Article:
Following one of the worst years for any ad-supported medium -- including a surprise year-end announcement by Nielsen that it was abandoning its U.S. audience measurement service -- the cinema ad industry is getting a positive start to 2021, announcing a new and much improved measurement service.
Importantly, the new service developed by independent research provider Epicenter Experience, will be integrated into Nielsen's dashboards (see above) and printed reports so that advertisers and media planners and buyers can assess cinema advertising options, as well as their reach and frequency, alongside conventional linear TV programs and nonlinear VOD ad streaming options, too.
Equally significantly, the service utilizes a much more robust methodology -- people's mobile devices -- and a much larger sample of opt-in respondents to provide a stronger currency for advertisers and agencies to measure their return on advertising spending.
Best of all for the U.S. cinema ad industry, it brings together its two main rivals, National CineMedia (NCM) and Screenvision, who partnered on the deal to utilize Epicenter as the medium's new advertising currency.
"It's great when your competitors are friends," NCM President Cliff Marks said, referring to Screenvision CEO John Partilla, both of whom cut their teeth at Young & Rubicam and have worked together in the past.
They said it was a no-brainer to collaborate on an industry solution, and alluded that while Epicenter is initially being announced as the one for cinema advertising, it will likely play a role in other digital place-based advertising networks.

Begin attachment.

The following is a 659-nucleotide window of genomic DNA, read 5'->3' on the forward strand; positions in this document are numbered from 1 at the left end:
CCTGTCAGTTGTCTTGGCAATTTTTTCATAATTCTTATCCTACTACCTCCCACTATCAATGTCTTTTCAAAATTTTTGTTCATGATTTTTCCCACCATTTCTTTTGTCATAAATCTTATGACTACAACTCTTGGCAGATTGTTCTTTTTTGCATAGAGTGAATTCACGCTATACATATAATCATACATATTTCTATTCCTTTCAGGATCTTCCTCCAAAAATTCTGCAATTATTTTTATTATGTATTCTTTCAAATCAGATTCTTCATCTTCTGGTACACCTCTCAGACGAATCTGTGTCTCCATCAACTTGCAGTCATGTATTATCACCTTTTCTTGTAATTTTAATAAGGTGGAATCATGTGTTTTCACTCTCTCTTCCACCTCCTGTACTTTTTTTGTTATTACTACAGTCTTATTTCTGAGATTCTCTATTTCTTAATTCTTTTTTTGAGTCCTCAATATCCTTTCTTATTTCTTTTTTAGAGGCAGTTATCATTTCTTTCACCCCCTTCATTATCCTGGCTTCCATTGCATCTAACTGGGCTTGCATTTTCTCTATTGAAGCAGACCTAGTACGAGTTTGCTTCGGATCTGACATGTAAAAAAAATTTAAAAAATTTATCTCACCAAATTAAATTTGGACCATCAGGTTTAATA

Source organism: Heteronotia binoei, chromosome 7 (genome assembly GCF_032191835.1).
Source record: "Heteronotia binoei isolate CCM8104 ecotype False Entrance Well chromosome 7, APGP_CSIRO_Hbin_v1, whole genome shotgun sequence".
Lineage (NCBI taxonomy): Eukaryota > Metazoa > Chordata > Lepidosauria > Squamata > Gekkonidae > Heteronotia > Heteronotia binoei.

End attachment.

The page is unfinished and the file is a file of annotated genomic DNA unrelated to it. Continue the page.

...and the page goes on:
After Nielsen pulled its plug in September 2020, Digital Place-based Advertising Association (DPAA) President-CEO Barry Frey said his membership, which includes NCM and Screenvision, were already working on a better solution, and the trade association is expected to announce other members will use it as well.
Marks and Partilla said while the integration into Nielsen's audience data systems is important, the superior methodology is what makes Epicenter a leap forward for cinema advertising.
"First of all, we go to a larger monthly sample, almost double," said Partilla noting that the Epicenter panel is comprised of 2,400 respondents vs. 1,400 for Nielsen's defunct audit-based service.
Equally importantly, he said the fact that respondents are utilizing a metering system integrated into their smartphones means they can be "geofenced" so that researchers can determine not jus whether they were sitting in a theater when an ad played on the screen, but where they were before and after the cinema advertising experience.
"We have the ability to track outcomes," he said, noting that the Epicenter service can track what retail locations and other services its panelists travel to before and after being exposed to cinema advertising.
Both Partilla and Marks acknowledged the new audience measurement service won't be a panacea for cinema advertising's problems, and that it will take a while before theater owners and consumers fully adapt to life after pandemic, but they note that the distribution of effective vaccines, coupled with innovations by theater owners such as advanced sanitization and air filtration systems, as well as better seating spacing and logistics, should give theatergoers reasons to return as the year progresses to see some of the major blockbusters expected to be released this year.
In the meantime, both Screenvision and NCM have dramatically expanded their own inventory beyond theaters to include drive-ins, a well as a wide variety of other place-based and mobile and online digital advertising, creating their own unwired ad networks of sorts.
While they said they will continue to diversify, the theater-going advertising experience will remain their core proposition, mainly because it delivers a uniquely captive and engaged audience that cannot be duplicated in other video advertising platforms.